During many recent summers the Northwest Passage has become open: freight ships and even cruise liners have steamed through. That doesn't mean it's risk-free of course - there are still icebergs to watch out for. Nevertheless, it's getting to the point where there are various concerns being voiced about the number of ships passing through the area, on both ecological and political grounds. For the Northwest Passage, global warming really is a mixed blessing.

Please use this form to provide feedback about this new "At a glance" section. Read a more technical version below or dig deeper via the tabs above!

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In case you'd like to explore more of our recently updated rebuttals, here are the links to all of them:

Myths with link to rebuttal Short URLs
Ice age predicted in the 1970s
It hasn't warmed since 1998
Antarctica is gaining ice
CRU emails suggest conspiracy
What evidence is there for the hockey stick
CO2 lags temperature
Climate's changed before
It's the sun
Temperature records are unreliable
The greenhouse effect and the 2nd law of thermodynamics
We're heading into an ice age
Positives and negatives of global warming
The 97% consensus on global warming
Global cooling - Is global warming still happening?
How reliable are climate models?
Can animals and plants adapt to global warming?
What's the link between cosmic rays and climate change?
Is Al Gore's An Inconvenient Truth accurate?
Are glaciers growing or retreating?
Ocean acidification: global warming's evil twin
The human fingerprint in global warming
Empirical evidence that humans are causing global warming
How do we know more CO2 is causing warming?
Explaining how the water vapor greenhouse effect works
The tricks employed by the flawed OISM Petition Project to cast doubt on the scientific consensus on climate change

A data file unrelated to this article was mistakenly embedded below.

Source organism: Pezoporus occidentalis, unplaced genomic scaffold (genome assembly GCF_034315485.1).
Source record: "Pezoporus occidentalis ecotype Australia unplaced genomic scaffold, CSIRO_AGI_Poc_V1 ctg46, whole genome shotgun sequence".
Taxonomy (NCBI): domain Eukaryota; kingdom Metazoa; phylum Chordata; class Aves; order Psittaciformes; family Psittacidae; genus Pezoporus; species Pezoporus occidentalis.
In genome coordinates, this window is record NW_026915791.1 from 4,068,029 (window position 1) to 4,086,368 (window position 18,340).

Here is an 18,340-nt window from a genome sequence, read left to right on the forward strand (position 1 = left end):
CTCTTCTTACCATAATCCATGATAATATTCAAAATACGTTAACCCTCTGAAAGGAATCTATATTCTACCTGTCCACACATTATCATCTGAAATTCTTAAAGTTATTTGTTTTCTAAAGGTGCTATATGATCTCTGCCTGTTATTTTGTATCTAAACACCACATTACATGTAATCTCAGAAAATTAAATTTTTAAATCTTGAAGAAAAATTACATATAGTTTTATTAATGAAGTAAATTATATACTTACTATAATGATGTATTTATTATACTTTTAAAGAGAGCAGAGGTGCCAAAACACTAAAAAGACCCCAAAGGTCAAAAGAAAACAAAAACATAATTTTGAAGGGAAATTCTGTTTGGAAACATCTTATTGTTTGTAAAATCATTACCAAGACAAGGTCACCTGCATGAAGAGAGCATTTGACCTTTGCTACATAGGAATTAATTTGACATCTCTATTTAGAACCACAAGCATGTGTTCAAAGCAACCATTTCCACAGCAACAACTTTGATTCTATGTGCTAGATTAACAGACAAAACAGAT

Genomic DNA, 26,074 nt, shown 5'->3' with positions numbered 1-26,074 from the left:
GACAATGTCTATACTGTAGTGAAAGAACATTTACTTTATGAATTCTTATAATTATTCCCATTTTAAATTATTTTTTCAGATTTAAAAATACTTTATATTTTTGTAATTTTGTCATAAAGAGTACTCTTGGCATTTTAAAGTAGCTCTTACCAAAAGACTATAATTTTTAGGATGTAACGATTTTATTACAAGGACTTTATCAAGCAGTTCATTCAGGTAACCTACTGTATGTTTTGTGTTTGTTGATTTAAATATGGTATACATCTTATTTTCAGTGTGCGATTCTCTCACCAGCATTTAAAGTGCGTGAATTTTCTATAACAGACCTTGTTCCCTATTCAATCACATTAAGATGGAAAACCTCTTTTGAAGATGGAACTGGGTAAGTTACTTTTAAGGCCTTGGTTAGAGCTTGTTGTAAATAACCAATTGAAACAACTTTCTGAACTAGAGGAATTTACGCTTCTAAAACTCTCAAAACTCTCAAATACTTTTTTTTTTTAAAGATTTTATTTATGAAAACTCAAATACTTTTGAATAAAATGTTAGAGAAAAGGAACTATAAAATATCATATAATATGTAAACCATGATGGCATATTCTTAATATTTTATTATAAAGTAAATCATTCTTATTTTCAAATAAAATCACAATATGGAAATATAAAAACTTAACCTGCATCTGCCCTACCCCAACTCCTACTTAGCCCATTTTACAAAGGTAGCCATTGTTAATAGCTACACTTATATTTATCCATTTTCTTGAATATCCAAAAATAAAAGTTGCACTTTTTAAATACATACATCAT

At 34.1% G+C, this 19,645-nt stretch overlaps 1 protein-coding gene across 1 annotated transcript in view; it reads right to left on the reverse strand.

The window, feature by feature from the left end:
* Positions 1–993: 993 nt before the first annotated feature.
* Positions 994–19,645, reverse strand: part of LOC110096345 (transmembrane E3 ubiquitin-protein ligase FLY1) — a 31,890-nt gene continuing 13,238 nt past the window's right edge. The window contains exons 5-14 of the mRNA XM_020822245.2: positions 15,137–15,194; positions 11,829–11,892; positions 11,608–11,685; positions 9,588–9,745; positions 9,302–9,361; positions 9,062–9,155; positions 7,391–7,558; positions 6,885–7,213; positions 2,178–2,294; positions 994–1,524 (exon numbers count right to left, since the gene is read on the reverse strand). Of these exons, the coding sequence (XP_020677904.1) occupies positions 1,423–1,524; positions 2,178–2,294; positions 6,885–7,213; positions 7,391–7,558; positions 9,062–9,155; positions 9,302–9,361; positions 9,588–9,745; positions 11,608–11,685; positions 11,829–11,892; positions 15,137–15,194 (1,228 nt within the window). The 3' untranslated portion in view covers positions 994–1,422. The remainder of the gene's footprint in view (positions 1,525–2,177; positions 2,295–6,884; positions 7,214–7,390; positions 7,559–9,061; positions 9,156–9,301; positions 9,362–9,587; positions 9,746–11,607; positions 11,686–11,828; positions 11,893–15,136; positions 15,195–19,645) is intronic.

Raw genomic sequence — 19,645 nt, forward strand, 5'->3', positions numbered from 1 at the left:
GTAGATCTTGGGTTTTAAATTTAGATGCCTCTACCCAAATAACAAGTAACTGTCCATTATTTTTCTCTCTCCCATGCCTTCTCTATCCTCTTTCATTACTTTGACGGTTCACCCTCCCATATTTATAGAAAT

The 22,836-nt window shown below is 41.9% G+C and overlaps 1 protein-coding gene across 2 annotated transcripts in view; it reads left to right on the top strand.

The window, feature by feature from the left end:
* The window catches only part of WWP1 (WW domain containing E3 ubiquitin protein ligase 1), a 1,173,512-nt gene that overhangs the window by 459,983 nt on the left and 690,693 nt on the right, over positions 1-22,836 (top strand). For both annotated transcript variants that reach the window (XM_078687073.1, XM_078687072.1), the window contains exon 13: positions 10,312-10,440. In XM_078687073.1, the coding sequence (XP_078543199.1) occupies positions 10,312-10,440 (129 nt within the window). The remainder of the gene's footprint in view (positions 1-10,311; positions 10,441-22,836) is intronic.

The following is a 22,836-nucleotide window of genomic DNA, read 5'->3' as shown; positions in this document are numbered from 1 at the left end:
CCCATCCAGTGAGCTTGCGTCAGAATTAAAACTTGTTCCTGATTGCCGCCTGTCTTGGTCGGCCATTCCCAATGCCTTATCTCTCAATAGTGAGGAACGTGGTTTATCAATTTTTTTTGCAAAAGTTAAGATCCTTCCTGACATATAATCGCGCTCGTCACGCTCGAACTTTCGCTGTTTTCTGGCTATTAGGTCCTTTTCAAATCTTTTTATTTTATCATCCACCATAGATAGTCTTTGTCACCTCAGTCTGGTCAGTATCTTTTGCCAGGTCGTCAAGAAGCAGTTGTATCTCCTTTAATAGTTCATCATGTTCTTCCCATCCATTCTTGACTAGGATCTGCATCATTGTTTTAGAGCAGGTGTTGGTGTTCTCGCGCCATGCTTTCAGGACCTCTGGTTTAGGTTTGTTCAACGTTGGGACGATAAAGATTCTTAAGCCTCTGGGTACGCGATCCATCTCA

Is extreme weather caused by global warming?
How substances in trace amounts can cause large effects
How much is sea level rising?
Is CO2 a pollutant?
Does cold weather disprove global warming?
Do volcanoes emit more CO2 than humans?
How do human CO2 emissions compare to natural CO2 emissions?
Climate scientists could make more money in other careers
How reliable are CO2 measurements?
Do high levels of CO2 in the past contradict the warming effect of CO2?
What is the net feedback of clouds?
Global warming vs climate change
Is Mars warming?
How the IPCC is more likely to underestimate the climate response
How sensitive is our climate?
Evidence for global warming
Has the greenhouse effect been falsified?
Does breathing contribute to CO2 buildup in the atmosphere?
What is causing the increase in atmospheric CO2?
What is methane's contribution to global warming?
Plants cannot live on CO2 alone
Is the CO2 effect saturated?
Greenhouse warming 100 times greater than waste heat
How will global warming affect polar bears?
The runaway greenhouse effect on Venus
What climate change is happening to other planets in the solar system?
Has Arctic sea ice returned to normal?
Was Greenland really green in the past?
Is Greenland gaining or losing ice?
Human activity is driving retreat of Arctic sea ice


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Posted by John Mason on Tuesday, 5 March, 2024